Thursday, 11 October 2007

Pumpkin Loaf

I haven't made this for a while, but we succumbed to a pie pumpkin at a market a while back, and it was high time I did something with it. I have to say I enjoyed this a lot, but I don't know how necessary it really is to cook your pumpkin from scratch. In general, I'm a big fan of fresh produce over canned, but pumpkin is a reasonable exception. The canned stuff is inexpensive, good quality and allows impulse baking. And by the time you are done cooking your fresh pumpkin, it's not that different. Just be sure to get plain canned pumpkin and NOT pumpkin pie filling.

If you wanted to use a light vegetable oil instead of butter, that would be fine.

2 loaves - 32 slices
Anywhere between 1 and 3 hours, depending on if your pumpkin is fresh or canned

Pumpkin Loaf1/2 cup unsalted butter
3/4 cup Sucanat
3/4 cup sugar
3 large eggs
2 cups cooked pumpkin purée

3 cups soft whole wheat flour
OR 1 3/4 cup brown rice flour and 1 scant cup barley flour**
3 teaspoons baking powder
2 teaspoons ground cinnamon
1 teaspoon ground ginger
1/2 teaspoon grated nutmeg
1/4 teaspoon ground cloves
1 teaspoon salt

Cream the butter, then beat in the Sucanat and the sugar. Beat in the eggs one at a time, and the pumpkin*.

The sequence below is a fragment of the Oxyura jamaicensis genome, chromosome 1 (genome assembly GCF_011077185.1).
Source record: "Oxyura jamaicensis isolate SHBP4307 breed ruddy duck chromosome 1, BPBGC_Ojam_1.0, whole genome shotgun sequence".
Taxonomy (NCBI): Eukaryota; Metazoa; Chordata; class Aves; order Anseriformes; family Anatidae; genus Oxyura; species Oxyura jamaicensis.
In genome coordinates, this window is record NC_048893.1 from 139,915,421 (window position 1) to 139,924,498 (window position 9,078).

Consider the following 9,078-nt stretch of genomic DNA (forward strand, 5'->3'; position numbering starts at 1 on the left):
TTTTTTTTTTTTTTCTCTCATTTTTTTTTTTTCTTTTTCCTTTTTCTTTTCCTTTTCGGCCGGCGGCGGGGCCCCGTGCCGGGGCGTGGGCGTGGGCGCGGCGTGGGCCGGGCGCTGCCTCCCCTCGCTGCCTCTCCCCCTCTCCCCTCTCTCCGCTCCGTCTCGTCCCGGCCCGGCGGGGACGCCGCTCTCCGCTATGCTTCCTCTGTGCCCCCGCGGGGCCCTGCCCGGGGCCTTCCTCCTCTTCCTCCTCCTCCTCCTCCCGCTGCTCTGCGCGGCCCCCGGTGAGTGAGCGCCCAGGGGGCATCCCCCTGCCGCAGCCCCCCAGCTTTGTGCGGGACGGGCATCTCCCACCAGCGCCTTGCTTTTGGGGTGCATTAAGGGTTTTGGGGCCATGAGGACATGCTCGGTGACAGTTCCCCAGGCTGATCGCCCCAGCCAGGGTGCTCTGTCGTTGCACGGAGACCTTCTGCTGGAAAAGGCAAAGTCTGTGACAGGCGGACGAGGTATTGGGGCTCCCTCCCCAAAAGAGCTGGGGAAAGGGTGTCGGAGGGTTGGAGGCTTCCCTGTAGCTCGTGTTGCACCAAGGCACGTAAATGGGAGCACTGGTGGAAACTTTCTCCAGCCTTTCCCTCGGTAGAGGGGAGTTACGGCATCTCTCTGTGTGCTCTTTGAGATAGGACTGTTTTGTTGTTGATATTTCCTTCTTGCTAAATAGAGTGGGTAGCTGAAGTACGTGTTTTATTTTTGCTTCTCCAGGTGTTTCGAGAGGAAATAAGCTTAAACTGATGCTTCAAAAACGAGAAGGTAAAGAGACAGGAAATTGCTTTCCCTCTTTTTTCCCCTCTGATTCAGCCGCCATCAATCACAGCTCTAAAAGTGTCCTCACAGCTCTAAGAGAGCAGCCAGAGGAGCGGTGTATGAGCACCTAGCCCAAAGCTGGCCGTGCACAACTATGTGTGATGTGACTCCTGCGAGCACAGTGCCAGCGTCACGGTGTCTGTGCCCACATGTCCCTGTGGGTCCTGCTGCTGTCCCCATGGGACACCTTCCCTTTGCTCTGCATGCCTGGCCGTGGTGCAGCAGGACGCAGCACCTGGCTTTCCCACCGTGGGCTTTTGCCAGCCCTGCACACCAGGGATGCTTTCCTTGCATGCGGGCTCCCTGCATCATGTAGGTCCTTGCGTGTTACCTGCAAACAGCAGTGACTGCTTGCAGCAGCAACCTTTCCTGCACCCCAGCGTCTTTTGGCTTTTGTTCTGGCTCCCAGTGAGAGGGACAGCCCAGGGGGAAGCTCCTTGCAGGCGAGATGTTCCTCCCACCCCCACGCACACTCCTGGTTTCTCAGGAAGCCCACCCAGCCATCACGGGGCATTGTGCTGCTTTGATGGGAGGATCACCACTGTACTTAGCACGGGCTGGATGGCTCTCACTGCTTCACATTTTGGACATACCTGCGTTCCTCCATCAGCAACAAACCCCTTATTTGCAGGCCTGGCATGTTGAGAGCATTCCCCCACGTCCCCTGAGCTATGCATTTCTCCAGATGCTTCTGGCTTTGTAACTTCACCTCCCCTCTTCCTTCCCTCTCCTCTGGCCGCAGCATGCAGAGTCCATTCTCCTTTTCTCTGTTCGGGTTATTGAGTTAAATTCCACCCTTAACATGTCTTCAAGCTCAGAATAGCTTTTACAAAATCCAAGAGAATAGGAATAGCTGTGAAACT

Preheat the oven to 350°F and butter 2 standard loaf pans.

Beat the wet mixture again - the Sucanat is rather granular and takes a little while to dissolve. It should be mostly dissolved by the time you are ready to continue. Mix the dry ingredients, and fold them into the pumpkin mix. Divide the batter between the 2 loaf pans, and smooth it out. Bake until the loaves are done, about 40 to 45 minutes. Turn out on a rack to cool.


Cut a lid in the pumpkin, and remove all the seeds and stringy bits. Digression: I then pick the stringy bits out of the seeds, rinse them, toss them with a little oil and some seasonings, and roast them at 350°F for about 10 minutes, until lightly browned and crunchy. Yum. Almost makes fiddling with a pumpkin worth the hassle. Sorry; next put yer lid back on the pumkin and roast it at 350°F until tender, say 45 minutes to an hour. Let cool.

Cut up the pumpkin and peel off the skin. Mash or purée the flesh. Spread it out in a heavy skillet and cook it over medium-low heat, stirring frequently, until it thickens; anywhere between half an hour and an hour. It may caramelize slightly; that's fine. After this treatment, my entire pumpkin yielded 2 cups. (It was closer to 4 to start with.) Yes, this is a pain in the arse. Yes, it improves the pumpkin immensely. If you can't be bovvered - and really, I don't blame you - you might as well go with the canned stuff, which as previously noted, is perfectly respectable good stuff. But without seeds.

**If using the non-wheat flours, I find it's best to let the batter sit for 5 or 10 minutes before the loaves go into the oven.


Janet said...

This is a silly question - but are you referring to the pumpkin the orange round ones? Would you recommend using canned pumpkin puree or any other types of pumpkin or squash as a substitute?

Ferdzy said...

Sorry! I assume everyone knows which pumpkins to use - the little orange pie pumpkins, not the big field pumpkins used for Hallowe'en decorations, which are edible but bland and watery.

Canned pumpkin is just fine. As for other types of squash, canned pumpkin often contains butternut squash, and it's an excellent substitute in pumpkin recipes.